Still Spinning After All These Years: A Profile of the Ultracentrifuge

Date: October 11, 1999Ultracentrifuges Contacts for Ultracentrifuges Products Beckman Coulter's Optima MAX High-Capacity Personal Ultracentrifuge It boggles the mind when you think about it--a few pounds of well-balanced titanium or aluminum spinning steadily along at 1,667 revolutions per second, creating forces that approach one million times the pull of gravity. The ability to generate such speeds and forces through ultracentrifugation has contributed much to our understanding of biological

Michael Brush
Oct 10, 1999

Date: October 11, 1999Ultracentrifuges Contacts for Ultracentrifuges Products


Beckman Coulter's Optima MAX High-Capacity Personal Ultracentrifuge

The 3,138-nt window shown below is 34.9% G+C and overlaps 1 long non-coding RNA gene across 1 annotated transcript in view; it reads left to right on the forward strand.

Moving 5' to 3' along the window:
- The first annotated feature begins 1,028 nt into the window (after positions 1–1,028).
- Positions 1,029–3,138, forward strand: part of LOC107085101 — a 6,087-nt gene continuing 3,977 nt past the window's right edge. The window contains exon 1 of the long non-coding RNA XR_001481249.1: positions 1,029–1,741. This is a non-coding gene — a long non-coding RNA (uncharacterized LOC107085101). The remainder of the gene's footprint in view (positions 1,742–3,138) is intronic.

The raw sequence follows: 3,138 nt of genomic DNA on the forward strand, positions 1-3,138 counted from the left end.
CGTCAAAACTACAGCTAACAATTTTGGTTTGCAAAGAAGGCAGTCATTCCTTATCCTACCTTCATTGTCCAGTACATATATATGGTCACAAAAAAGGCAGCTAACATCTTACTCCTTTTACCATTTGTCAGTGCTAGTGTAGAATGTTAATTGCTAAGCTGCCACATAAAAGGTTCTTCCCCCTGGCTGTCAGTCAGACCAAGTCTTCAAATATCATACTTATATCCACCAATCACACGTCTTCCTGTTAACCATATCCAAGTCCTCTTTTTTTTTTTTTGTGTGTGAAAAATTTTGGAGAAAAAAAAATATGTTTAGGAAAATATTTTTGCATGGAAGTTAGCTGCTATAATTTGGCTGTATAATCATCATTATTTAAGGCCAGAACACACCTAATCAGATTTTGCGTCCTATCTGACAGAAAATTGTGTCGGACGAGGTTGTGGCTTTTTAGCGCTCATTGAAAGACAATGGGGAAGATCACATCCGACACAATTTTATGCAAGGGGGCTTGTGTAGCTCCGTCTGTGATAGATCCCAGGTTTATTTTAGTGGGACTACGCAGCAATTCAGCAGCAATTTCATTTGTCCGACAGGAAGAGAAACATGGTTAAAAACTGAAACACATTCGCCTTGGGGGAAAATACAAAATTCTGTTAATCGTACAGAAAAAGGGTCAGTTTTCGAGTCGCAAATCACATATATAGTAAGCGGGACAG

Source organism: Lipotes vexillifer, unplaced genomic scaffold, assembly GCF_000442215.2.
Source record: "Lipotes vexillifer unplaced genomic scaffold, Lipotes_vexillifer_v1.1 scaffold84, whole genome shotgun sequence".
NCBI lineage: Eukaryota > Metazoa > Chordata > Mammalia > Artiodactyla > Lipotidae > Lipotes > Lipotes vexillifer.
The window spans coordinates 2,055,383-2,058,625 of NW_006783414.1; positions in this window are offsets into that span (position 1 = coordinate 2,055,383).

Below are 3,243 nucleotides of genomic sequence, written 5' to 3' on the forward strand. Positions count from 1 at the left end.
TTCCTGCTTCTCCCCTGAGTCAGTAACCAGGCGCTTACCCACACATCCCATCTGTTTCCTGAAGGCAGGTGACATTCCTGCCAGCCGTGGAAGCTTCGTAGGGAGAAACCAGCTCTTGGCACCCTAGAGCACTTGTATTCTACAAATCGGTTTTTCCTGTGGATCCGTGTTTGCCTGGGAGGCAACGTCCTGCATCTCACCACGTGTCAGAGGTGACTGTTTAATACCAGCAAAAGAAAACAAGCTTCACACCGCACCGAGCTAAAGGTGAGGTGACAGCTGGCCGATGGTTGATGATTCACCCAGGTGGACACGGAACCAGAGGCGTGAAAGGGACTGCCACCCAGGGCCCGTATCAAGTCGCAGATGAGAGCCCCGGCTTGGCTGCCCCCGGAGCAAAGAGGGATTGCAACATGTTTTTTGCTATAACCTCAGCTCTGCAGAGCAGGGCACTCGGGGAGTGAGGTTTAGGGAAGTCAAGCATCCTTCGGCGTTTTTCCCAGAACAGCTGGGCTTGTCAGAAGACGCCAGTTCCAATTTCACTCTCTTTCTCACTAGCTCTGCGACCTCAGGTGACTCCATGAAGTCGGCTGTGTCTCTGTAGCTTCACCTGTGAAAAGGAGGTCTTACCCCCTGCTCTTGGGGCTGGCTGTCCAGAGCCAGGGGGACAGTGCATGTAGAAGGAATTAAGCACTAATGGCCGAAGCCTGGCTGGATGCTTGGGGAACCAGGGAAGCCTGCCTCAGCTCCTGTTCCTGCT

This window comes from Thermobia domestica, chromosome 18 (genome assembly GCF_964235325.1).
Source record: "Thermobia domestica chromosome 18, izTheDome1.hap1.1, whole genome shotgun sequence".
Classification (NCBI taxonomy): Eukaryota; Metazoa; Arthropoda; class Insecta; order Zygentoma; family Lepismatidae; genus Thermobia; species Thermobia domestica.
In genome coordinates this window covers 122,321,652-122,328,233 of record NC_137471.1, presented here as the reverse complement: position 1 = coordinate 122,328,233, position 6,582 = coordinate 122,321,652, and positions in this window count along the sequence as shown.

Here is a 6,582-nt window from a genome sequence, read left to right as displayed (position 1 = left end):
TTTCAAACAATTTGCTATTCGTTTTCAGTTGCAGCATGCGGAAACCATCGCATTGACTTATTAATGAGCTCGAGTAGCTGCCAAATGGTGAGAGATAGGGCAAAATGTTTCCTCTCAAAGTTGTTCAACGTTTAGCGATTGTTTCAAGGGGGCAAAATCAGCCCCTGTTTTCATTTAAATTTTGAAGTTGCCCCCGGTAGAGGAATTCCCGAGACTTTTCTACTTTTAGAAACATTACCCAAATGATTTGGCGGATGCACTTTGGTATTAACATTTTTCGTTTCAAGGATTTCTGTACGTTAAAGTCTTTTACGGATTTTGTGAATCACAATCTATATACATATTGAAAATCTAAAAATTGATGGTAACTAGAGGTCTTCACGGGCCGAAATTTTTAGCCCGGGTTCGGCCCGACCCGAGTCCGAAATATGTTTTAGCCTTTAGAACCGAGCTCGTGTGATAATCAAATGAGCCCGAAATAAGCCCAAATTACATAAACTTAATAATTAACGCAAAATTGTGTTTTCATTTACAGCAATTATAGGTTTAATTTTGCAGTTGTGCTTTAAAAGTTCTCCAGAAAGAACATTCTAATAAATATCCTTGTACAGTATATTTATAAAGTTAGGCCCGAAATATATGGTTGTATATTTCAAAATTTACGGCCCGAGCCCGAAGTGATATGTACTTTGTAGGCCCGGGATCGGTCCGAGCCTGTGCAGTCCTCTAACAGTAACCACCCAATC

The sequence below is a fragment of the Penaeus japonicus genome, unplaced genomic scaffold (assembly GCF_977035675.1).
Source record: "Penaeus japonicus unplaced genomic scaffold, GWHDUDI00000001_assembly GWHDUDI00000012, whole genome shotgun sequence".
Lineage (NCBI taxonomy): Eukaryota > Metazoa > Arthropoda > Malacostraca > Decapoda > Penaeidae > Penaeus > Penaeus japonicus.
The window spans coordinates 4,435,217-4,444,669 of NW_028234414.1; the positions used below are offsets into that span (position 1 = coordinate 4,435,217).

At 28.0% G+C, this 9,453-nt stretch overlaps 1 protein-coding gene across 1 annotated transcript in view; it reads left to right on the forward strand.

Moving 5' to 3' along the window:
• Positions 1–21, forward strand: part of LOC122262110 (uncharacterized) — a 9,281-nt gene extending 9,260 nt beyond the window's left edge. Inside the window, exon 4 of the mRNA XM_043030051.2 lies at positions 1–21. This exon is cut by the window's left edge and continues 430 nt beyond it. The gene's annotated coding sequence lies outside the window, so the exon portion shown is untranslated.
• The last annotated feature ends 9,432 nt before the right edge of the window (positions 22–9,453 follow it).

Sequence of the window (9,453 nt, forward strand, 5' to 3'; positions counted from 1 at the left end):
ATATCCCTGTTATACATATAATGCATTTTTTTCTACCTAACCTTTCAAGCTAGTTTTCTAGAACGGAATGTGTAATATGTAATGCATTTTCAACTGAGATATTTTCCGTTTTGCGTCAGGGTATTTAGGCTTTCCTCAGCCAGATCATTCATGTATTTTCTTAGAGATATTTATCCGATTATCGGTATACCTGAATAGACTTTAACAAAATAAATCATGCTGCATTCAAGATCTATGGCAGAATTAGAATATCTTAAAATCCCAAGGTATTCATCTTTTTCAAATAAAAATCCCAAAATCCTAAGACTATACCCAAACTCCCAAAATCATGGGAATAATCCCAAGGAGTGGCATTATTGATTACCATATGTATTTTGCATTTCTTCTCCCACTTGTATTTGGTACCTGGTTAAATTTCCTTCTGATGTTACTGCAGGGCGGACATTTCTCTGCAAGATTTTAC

It boggles the mind when you think about it--a few pounds of well-balanced titanium or aluminum spinning steadily along at 1,667 revolutions per second, creating forces that approach one million times the pull of gravity. The ability to generate such speeds and forces through ultracentrifugation has contributed much to our understanding of biological sciences and has made ultracentrifugation a most basic and essential separation technique.

While the physics of centrifugation never change, the machines and rotors that exploit those physical laws continue to evolve. The result is a growing collection of instruments for applying ultracentrifugation in new and exciting ways. In this profile, LabConsumer peeks inside the ultracentrifuge and the two companies that supply them, Beckman Coulter and Kendro Laboratory Products.

Many will remember when most plasmid preparations were performed by banding plasmid DNA...

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